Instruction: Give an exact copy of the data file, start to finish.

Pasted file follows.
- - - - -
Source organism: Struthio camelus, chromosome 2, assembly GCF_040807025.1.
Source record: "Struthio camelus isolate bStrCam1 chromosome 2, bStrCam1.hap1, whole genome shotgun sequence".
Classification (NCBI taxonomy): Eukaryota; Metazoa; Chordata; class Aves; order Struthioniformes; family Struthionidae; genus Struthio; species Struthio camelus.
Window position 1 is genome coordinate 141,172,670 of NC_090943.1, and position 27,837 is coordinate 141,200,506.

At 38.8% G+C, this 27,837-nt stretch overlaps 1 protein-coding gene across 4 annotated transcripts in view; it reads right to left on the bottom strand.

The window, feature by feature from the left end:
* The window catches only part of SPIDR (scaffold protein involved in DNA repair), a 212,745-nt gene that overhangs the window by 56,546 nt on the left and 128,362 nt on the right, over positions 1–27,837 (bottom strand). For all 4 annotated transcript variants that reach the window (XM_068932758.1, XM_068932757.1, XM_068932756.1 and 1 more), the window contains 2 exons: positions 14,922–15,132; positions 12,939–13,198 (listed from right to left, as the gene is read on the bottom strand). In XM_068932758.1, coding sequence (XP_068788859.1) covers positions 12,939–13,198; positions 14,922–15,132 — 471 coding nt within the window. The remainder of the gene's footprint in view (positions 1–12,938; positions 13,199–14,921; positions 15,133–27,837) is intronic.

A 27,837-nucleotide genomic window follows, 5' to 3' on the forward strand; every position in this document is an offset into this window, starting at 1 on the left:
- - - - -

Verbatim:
Source organism: Struthio camelus, chromosome 2, assembly GCF_040807025.1.
Source record: "Struthio camelus isolate bStrCam1 chromosome 2, bStrCam1.hap1, whole genome shotgun sequence".
Classification (NCBI taxonomy): Eukaryota; Metazoa; Chordata; class Aves; order Struthioniformes; family Struthionidae; genus Struthio; species Struthio camelus.
Window position 1 is genome coordinate 141,172,670 of NC_090943.1, and position 27,837 is coordinate 141,200,506.

At 38.8% G+C, this 27,837-nt stretch overlaps 1 protein-coding gene across 4 annotated transcripts in view; it reads right to left on the bottom strand.

The window, feature by feature from the left end:
* The window catches only part of SPIDR (scaffold protein involved in DNA repair), a 212,745-nt gene that overhangs the window by 56,546 nt on the left and 128,362 nt on the right, over positions 1–27,837 (bottom strand). For all 4 annotated transcript variants that reach the window (XM_068932758.1, XM_068932757.1, XM_068932756.1 and 1 more), the window contains 2 exons: positions 14,922–15,132; positions 12,939–13,198 (listed from right to left, as the gene is read on the bottom strand). In XM_068932758.1, coding sequence (XP_068788859.1) covers positions 12,939–13,198; positions 14,922–15,132 — 471 coding nt within the window. The remainder of the gene's footprint in view (positions 1–12,938; positions 13,199–14,921; positions 15,133–27,837) is intronic.

A 27,837-nucleotide genomic window follows, 5' to 3' on the forward strand; every position in this document is an offset into this window, starting at 1 on the left: